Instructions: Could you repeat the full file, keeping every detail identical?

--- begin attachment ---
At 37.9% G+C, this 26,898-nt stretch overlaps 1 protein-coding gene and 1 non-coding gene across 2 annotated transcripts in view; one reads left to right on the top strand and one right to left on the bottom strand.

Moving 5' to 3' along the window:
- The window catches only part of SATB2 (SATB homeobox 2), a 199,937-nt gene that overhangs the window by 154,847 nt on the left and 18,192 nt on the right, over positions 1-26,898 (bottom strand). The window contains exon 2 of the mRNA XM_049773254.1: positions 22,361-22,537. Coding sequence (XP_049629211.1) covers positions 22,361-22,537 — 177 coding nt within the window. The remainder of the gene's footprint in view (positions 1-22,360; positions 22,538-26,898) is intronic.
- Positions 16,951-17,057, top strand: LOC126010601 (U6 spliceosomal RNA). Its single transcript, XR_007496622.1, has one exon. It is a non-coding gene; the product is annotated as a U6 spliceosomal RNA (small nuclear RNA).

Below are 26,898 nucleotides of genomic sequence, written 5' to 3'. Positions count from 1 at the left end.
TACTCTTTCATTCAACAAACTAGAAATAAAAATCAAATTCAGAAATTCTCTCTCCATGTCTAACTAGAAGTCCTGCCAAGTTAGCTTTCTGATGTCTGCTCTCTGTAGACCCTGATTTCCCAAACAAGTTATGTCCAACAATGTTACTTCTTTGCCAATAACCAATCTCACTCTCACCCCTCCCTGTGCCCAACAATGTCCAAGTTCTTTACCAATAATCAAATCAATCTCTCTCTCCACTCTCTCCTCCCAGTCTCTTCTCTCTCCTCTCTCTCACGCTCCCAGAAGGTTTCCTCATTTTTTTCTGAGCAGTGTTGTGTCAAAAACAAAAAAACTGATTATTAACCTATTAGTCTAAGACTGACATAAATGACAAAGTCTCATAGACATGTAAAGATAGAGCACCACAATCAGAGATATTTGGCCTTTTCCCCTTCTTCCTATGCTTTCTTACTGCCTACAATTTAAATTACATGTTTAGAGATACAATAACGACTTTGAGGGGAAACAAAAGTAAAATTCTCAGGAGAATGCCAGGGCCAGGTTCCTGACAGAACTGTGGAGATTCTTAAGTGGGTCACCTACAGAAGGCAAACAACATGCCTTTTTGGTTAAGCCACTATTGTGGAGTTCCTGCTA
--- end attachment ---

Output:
At 37.9% G+C, this 26,898-nt stretch overlaps 1 protein-coding gene and 1 non-coding gene across 2 annotated transcripts in view; one reads left to right on the top strand and one right to left on the bottom strand.

Moving 5' to 3' along the window:
- The window catches only part of SATB2 (SATB homeobox 2), a 199,937-nt gene that overhangs the window by 154,847 nt on the left and 18,192 nt on the right, over positions 1-26,898 (bottom strand). The window contains exon 2 of the mRNA XM_049773254.1: positions 22,361-22,537. Coding sequence (XP_049629211.1) covers positions 22,361-22,537 — 177 coding nt within the window. The remainder of the gene's footprint in view (positions 1-22,360; positions 22,538-26,898) is intronic.
- Positions 16,951-17,057, top strand: LOC126010601 (U6 spliceosomal RNA). Its single transcript, XR_007496622.1, has one exon. It is a non-coding gene; the product is annotated as a U6 spliceosomal RNA (small nuclear RNA).

Below are 26,898 nucleotides of genomic sequence, written 5' to 3'. Positions count from 1 at the left end.
TACTCTTTCATTCAACAAACTAGAAATAAAAATCAAATTCAGAAATTCTCTCTCCATGTCTAACTAGAAGTCCTGCCAAGTTAGCTTTCTGATGTCTGCTCTCTGTAGACCCTGATTTCCCAAACAAGTTATGTCCAACAATGTTACTTCTTTGCCAATAACCAATCTCACTCTCACCCCTCCCTGTGCCCAACAATGTCCAAGTTCTTTACCAATAATCAAATCAATCTCTCTCTCCACTCTCTCCTCCCAGTCTCTTCTCTCTCCTCTCTCTCACGCTCCCAGAAGGTTTCCTCATTTTTTTCTGAGCAGTGTTGTGTCAAAAACAAAAAAACTGATTATTAACCTATTAGTCTAAGACTGACATAAATGACAAAGTCTCATAGACATGTAAAGATAGAGCACCACAATCAGAGATATTTGGCCTTTTCCCCTTCTTCCTATGCTTTCTTACTGCCTACAATTTAAATTACATGTTTAGAGATACAATAACGACTTTGAGGGGAAACAAAAGTAAAATTCTCAGGAGAATGCCAGGGCCAGGTTCCTGACAGAACTGTGGAGATTCTTAAGTGGGTCACCTACAGAAGGCAAACAACATGCCTTTTTGGTTAAGCCACTATTGTGGAGTTCCTGCTA